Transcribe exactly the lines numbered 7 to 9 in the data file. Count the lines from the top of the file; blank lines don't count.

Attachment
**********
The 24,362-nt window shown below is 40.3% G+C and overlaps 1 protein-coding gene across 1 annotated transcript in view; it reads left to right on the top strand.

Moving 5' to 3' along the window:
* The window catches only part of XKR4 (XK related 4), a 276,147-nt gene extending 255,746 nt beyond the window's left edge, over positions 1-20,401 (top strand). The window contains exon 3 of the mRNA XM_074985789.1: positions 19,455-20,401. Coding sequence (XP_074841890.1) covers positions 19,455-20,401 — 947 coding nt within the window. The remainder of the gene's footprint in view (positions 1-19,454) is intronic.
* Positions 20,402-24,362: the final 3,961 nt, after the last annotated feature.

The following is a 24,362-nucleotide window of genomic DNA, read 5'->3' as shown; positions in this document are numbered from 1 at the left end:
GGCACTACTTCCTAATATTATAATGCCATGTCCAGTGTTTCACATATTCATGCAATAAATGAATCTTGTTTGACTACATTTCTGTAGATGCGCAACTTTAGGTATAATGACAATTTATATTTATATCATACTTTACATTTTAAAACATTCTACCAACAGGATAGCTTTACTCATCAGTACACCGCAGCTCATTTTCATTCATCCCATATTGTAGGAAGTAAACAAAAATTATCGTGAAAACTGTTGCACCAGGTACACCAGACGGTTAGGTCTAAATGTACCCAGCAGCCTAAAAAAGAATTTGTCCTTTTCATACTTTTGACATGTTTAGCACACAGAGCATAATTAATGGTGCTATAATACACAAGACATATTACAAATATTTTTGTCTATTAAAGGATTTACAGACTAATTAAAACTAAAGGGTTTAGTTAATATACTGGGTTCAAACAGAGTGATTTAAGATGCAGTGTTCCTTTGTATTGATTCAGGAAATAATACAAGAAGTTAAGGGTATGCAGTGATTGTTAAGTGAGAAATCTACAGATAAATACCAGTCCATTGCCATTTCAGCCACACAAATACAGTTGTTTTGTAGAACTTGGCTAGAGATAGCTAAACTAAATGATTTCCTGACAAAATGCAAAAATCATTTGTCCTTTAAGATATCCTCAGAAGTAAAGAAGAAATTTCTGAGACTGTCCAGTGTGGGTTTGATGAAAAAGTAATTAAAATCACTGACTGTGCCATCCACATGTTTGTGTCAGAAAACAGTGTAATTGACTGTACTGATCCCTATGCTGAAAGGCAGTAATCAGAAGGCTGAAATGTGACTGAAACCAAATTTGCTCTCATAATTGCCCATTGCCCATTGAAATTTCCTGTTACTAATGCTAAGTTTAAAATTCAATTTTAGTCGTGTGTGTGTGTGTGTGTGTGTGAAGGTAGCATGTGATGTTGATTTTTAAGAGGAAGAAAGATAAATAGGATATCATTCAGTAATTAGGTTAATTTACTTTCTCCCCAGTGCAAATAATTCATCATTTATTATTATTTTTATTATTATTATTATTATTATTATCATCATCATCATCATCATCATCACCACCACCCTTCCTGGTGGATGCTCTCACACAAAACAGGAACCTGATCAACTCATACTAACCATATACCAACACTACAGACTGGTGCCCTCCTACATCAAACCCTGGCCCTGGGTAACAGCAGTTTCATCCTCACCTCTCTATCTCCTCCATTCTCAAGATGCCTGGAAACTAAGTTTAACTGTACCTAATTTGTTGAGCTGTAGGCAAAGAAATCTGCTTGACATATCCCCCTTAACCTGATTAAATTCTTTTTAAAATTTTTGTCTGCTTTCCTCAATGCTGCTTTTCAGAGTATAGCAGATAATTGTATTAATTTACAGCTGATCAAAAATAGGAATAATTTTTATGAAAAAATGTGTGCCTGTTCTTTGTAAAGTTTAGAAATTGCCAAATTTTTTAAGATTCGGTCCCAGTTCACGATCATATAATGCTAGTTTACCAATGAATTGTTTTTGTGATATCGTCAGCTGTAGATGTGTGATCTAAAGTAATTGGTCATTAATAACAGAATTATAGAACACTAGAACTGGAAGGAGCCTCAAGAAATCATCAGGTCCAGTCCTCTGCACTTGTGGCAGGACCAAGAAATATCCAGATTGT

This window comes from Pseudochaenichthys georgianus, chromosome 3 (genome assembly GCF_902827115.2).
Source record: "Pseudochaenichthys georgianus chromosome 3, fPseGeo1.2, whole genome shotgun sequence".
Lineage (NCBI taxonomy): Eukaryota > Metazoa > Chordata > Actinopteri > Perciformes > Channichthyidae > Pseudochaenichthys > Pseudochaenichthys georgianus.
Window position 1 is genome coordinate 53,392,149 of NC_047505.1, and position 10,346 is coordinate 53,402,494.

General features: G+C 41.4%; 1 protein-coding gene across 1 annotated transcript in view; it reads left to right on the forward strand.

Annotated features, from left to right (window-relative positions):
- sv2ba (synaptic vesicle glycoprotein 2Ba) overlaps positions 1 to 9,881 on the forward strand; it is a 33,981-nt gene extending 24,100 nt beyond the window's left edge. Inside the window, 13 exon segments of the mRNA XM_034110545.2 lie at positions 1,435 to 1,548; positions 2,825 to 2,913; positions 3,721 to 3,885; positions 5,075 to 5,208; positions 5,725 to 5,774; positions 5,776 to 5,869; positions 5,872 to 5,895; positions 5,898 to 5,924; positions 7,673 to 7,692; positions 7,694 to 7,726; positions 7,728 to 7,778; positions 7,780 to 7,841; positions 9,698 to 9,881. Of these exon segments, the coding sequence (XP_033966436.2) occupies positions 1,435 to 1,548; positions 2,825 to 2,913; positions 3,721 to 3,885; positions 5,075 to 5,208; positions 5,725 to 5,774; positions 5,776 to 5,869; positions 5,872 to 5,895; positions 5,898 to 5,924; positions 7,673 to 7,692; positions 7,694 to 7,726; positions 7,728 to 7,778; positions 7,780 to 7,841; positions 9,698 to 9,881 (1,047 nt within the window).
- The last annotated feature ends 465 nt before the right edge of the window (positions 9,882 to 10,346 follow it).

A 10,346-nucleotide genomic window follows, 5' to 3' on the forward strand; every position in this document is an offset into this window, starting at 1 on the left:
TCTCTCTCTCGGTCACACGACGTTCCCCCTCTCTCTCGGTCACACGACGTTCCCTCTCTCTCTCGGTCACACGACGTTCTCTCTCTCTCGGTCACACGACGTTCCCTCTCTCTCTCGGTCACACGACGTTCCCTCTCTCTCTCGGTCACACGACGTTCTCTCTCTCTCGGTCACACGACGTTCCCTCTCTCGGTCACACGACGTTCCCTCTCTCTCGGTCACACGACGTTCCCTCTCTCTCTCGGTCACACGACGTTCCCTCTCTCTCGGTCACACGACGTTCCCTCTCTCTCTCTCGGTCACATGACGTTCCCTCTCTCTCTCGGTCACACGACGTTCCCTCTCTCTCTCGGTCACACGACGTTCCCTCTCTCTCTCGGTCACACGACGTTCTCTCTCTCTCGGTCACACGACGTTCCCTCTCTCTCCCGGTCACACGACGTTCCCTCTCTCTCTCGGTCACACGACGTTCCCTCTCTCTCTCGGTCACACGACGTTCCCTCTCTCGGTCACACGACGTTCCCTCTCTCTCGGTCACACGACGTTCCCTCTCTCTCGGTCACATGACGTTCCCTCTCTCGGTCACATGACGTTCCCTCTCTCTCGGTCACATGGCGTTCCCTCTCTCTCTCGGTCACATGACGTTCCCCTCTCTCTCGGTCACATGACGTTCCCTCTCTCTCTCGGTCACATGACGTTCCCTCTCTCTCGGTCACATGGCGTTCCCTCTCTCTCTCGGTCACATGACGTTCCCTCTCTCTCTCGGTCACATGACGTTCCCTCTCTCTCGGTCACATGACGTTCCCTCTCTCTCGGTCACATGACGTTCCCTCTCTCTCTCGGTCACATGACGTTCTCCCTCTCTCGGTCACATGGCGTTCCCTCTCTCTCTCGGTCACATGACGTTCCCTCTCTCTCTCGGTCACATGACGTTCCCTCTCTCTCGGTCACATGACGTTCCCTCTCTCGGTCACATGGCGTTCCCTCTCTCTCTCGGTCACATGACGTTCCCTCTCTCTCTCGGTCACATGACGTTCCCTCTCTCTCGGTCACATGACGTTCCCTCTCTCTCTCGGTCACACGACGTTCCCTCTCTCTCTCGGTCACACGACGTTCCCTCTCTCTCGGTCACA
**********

This window comes from Pseudochaenichthys georgianus, chromosome 3 (genome assembly GCF_902827115.2).
Source record: "Pseudochaenichthys georgianus chromosome 3, fPseGeo1.2, whole genome shotgun sequence".
Lineage (NCBI taxonomy): Eukaryota > Metazoa > Chordata > Actinopteri > Perciformes > Channichthyidae > Pseudochaenichthys > Pseudochaenichthys georgianus.